A life stolen, a long road back


The 208 people exonerated by DNA evidence in the United States served an average of 12 years in prison. They come from diverse backgrounds and experiences, but most spent the prime of their lives behind bars. Imagine yourself at 26 years old, and then at 38. These are the years many people start a family, build a career, travel, make friends, spend time with grandparents and children. For many exonerees, convicted in their 20s and exonerated in their 40s or 50s, all of this was gone.

Most states provide no immediate or automatic assistance for the growing number of people released from prison after serving time for crimes they didn’t commit.

Twenty-two states

have compensation laws of some sort, but many of these are antiquated, ineffective and don’t provide any services like education or health care.

It’s impossible to truly compensate a person for decades of stolen freedom, but states – and their citizens – have the duty to at least attempt to help exonerees rebuild their lives.

“There’s no amount of money they could give me to replace twenty years of my life,” says Louisiana inmate Calvin Willis in the book Surviving Justice. “I missed my kids’ childhoods. I always wanted to be a father to them. When I left here, my grandmother, she was strong. Now she’s bent over, she’s frail. They can’t give that back.”

Help on the horizon?

Two states passed laws compensating the wrongfully convicted during the 2007 legislative sessions, and several more are considering these important reforms for the 2008 sessions.

Vermont passed its first compensation law

, providing up to $60,000 per year of wrongful incarceration.

Texas legislators approved an amendment to the state’s standing compensation bill

, doubling the amount of money paid to exonerees from $25,000 to $50,000 per year incarcerated.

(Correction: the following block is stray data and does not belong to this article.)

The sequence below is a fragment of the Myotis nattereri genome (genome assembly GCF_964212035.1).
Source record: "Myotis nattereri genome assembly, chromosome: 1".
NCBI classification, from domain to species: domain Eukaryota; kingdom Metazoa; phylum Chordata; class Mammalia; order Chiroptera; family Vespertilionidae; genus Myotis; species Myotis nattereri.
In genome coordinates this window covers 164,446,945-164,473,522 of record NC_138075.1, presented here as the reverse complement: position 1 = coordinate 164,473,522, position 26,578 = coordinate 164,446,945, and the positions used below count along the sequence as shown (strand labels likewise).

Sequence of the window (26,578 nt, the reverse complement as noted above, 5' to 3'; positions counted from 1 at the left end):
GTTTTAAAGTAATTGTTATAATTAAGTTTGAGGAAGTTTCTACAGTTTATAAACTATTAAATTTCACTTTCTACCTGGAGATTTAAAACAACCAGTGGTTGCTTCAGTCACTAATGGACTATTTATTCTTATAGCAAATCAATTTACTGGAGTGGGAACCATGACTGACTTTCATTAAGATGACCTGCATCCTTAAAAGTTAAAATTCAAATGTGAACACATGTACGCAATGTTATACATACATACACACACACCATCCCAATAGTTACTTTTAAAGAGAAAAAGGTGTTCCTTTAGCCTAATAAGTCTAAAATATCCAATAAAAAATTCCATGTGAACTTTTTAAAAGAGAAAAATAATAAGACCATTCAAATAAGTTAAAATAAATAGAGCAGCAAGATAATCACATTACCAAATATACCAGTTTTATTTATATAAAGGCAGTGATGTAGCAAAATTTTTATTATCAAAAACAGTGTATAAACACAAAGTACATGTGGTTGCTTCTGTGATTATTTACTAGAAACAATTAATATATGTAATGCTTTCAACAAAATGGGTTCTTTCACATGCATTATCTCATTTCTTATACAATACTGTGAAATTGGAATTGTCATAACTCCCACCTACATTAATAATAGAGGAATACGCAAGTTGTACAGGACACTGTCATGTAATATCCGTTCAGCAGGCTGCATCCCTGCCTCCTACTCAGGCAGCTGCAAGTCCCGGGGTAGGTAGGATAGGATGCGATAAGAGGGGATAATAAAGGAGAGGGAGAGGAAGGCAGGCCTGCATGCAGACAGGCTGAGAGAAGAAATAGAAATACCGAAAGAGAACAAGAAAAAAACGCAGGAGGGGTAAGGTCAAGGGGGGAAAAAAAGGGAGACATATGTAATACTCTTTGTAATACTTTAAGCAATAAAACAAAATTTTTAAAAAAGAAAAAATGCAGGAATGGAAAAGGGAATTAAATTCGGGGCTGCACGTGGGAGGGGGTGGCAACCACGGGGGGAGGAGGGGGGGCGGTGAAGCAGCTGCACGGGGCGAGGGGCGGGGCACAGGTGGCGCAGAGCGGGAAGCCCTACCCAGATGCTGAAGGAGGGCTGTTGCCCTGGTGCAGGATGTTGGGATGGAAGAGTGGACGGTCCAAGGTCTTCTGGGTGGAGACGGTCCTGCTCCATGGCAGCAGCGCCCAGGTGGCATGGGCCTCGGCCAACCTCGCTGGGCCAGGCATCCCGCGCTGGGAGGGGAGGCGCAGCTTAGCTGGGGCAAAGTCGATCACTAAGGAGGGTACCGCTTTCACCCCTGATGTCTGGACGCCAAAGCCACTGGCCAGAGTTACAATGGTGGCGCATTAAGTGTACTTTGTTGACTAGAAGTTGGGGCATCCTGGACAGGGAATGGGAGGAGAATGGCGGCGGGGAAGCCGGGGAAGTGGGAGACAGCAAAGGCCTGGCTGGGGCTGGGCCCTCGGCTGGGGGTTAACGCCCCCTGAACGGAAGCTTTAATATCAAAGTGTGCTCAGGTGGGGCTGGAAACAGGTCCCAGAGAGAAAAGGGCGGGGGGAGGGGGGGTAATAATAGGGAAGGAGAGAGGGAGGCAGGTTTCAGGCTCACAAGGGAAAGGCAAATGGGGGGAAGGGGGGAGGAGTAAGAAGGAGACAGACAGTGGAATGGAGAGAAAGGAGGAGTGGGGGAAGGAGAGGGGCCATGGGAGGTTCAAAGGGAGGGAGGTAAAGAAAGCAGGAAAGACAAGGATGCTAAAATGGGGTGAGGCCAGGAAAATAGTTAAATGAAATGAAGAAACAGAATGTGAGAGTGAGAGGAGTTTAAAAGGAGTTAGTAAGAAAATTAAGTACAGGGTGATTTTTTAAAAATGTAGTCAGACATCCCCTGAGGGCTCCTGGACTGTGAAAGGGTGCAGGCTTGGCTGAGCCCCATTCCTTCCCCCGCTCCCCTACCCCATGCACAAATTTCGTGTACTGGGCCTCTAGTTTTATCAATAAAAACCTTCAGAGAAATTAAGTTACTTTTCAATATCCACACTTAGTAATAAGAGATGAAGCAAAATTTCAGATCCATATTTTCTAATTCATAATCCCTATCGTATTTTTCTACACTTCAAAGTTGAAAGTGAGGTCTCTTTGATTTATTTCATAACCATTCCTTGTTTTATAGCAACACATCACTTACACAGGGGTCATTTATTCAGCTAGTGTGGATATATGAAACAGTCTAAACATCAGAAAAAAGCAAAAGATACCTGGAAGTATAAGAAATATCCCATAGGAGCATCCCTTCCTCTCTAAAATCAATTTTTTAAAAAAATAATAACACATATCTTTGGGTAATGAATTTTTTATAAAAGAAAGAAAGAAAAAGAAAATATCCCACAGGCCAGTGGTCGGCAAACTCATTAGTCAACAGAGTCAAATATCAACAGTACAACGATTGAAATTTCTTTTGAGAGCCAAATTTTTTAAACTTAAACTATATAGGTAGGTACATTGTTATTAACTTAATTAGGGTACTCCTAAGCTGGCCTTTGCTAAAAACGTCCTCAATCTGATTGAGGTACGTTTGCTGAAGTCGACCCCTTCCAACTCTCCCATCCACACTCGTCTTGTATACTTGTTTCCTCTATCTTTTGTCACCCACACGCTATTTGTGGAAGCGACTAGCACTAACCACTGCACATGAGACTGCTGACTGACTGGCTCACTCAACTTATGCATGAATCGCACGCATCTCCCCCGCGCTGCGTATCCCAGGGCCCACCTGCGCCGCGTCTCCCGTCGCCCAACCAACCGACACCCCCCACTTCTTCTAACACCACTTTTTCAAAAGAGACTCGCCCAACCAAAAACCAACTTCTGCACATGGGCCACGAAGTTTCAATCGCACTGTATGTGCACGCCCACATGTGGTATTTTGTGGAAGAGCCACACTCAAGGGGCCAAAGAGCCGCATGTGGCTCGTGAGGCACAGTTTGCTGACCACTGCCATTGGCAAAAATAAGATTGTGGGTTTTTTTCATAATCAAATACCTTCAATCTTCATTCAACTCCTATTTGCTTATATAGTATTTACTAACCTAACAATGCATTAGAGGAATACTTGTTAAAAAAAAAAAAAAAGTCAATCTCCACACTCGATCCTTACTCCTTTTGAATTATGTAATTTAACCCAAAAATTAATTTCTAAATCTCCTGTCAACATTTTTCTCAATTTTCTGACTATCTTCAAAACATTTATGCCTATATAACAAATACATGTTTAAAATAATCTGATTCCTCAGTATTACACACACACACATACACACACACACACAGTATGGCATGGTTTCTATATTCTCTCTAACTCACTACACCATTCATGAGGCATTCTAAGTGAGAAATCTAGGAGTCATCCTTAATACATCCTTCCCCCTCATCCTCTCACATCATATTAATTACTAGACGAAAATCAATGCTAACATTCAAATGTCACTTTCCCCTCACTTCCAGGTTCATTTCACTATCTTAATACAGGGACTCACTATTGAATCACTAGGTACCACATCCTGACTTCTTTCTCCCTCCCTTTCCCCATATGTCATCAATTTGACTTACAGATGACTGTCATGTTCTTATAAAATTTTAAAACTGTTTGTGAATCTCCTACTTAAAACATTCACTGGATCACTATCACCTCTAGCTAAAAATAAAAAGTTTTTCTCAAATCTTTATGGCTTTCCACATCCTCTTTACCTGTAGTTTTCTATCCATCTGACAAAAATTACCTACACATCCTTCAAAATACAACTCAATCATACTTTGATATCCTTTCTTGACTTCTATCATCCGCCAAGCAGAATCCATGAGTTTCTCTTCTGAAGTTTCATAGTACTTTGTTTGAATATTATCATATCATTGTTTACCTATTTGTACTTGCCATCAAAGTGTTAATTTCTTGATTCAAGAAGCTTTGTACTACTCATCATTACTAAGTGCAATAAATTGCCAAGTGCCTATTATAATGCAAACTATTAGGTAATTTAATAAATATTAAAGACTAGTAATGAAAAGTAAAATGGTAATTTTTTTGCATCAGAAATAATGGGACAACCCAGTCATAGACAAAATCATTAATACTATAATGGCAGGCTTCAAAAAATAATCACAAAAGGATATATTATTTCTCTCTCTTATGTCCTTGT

A bill before the Michigan legislature

would compensate the wrongfully convicted upon exoneration. Several additional states will consider compensation bills during their 2008 sessions.

Three other states – Georgia, Connecticut and Louisiana – passed “private bills” in 2007, compensating an individual for the injustice they suffered but not creating a precedent for compensating those exonerated in the future. The Innocence Project supports state statutes that compensate every person exonerated of a crime at an amount of at least $50,000 per year of wrongful incarcerations.

Read more about compensation reforms here


What you can do

Donate to the Exoneree Fund – Almost all compensation bills nationwide take months or years to come to fruition, and exonerees are often released without any safety net. Those without the support of family or friends after long years in prison may have nowhere to go. The Innocence Project Exoneree Fund provides the vital services that exonerees often need immediately upon release – like housing, food and clothing.

You can help exonerated Innocence Project clients rebuild their lives by donating to the Exoneree Fund today


Speak out for local reform – Tell your state legislators that you support compensation for exonerees.

View a map of your state’s current laws

, and then

click here to learn how to advocate for local reform through the media and direct contact with your elected representatives


Request an exoneree speaker for your school, office or community event. The wrongfully convicted have an incredible story to tell – about our criminal justice system’s failures and the triumph of the human spirit over adversity.

Email us today to request a speaker at your event


Learn more

In the most comprehensive study ever done of the wrongfully convicted and their lives after exoneration, a New York Times story published on November 25 delves into the lives of more than 130 people freed by DNA testing.

Listen to interviews with the exonerees and learn more about how this unique group of people – who have endured so much – has adjusted to freedom


Listen to the story of Larry Peterson on National Public Radio

– starting with an interview inside New Jersey State Prison and following him as he adjust to life outside of prison.

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